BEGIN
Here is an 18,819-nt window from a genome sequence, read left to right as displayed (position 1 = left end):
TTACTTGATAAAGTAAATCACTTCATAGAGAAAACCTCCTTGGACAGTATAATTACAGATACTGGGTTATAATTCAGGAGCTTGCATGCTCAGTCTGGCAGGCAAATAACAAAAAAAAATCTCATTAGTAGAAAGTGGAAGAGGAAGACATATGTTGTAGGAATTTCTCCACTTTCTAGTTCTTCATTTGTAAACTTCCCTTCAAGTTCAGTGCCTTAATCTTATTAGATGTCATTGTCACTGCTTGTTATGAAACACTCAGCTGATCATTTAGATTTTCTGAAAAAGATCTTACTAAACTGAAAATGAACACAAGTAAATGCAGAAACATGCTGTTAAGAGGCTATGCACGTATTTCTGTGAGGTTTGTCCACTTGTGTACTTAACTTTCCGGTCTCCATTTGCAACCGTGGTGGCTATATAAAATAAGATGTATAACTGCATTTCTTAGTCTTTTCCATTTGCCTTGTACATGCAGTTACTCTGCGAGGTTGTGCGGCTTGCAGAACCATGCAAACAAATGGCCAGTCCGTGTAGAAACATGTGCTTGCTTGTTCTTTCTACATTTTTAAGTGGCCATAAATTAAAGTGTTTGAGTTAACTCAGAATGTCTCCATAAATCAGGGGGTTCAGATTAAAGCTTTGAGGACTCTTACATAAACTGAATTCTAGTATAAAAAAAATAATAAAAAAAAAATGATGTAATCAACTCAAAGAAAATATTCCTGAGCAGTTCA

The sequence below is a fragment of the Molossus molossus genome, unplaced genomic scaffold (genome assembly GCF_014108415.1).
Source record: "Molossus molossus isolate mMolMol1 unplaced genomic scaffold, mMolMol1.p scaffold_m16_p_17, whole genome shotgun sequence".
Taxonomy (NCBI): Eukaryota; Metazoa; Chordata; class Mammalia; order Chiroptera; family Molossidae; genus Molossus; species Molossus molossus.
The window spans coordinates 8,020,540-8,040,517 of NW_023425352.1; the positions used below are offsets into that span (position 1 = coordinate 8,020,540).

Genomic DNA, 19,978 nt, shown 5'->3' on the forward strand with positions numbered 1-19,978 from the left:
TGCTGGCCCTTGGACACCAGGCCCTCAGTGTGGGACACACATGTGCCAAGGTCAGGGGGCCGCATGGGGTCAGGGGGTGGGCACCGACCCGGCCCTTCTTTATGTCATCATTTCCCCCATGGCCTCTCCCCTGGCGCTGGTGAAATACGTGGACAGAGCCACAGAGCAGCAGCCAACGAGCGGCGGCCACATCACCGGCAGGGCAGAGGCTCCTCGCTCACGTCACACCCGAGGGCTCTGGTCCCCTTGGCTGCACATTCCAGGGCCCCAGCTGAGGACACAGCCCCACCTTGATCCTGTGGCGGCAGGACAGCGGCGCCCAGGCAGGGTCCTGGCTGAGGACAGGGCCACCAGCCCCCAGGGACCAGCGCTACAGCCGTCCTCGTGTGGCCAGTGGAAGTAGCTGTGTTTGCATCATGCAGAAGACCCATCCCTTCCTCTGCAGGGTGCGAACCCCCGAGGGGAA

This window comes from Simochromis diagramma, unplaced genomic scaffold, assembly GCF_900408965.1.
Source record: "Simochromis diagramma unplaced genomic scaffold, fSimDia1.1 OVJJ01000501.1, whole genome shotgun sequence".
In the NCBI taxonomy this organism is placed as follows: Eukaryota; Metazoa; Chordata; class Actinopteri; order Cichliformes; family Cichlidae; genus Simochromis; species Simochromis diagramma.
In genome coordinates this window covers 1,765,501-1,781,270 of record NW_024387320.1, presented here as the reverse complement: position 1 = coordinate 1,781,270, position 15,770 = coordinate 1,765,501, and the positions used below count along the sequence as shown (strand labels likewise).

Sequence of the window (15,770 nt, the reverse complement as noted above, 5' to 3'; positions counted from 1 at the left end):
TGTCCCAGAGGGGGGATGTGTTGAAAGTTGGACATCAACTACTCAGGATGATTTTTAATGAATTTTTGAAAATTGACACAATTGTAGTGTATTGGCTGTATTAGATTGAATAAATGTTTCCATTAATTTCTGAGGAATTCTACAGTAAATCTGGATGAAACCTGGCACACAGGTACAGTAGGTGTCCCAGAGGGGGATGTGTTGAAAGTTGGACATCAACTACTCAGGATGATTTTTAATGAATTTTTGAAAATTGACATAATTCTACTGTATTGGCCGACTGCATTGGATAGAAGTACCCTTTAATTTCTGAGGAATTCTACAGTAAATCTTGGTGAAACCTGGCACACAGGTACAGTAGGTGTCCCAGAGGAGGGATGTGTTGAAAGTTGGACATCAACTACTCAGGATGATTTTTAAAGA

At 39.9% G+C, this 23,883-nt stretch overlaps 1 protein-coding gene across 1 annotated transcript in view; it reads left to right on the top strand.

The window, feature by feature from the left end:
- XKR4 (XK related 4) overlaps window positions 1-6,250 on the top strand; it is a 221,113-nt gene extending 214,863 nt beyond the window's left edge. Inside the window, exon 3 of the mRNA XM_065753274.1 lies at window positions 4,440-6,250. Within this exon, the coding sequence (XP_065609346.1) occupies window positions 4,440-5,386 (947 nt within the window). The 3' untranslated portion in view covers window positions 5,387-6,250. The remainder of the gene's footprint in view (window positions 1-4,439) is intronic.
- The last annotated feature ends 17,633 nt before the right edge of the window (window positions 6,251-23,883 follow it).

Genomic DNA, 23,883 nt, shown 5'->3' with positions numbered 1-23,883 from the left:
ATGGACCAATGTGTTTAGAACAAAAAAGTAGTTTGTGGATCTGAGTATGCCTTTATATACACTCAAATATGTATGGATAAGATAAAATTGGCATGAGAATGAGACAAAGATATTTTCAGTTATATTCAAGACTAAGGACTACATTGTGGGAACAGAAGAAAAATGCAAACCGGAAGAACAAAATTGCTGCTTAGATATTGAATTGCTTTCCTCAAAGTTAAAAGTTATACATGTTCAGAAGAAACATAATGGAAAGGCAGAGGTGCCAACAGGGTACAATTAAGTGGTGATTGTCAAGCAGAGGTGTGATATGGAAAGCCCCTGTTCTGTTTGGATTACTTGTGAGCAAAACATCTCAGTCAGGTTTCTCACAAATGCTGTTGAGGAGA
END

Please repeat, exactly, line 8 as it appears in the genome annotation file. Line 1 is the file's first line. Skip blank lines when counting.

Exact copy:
TGCTGGCCCTTGGACACCAGGCCCTCAGTGTGGGACACACATGTGCCAAGGTCAGGGGGCCGCATGGGGTCAGGGGGTGGGCACCGACCCGGCCCTTCTTTATGTCATCATTTCCCCCATGGCCTCTCCCCTGGCGCTGGTGAAATACGTGGACAGAGCCACAGAGCAGCAGCCAACGAGCGGCGGCCACATCACCGGCAGGGCAGAGGCTCCTCGCTCACGTCACACCCGAGGGCTCTGGTCCCCTTGGCTGCACATTCCAGGGCCCCAGCTGAGGACACAGCCCCACCTTGATCCTGTGGCGGCAGGACAGCGGCGCCCAGGCAGGGTCCTGGCTGAGGACAGGGCCACCAGCCCCCAGGGACCAGCGCTACAGCCGTCCTCGTGTGGCCAGTGGAAGTAGCTGTGTTTGCATCATGCAGAAGACCCATCCCTTCCTCTGCAGGGTGCGAACCCCCGAGGGGAA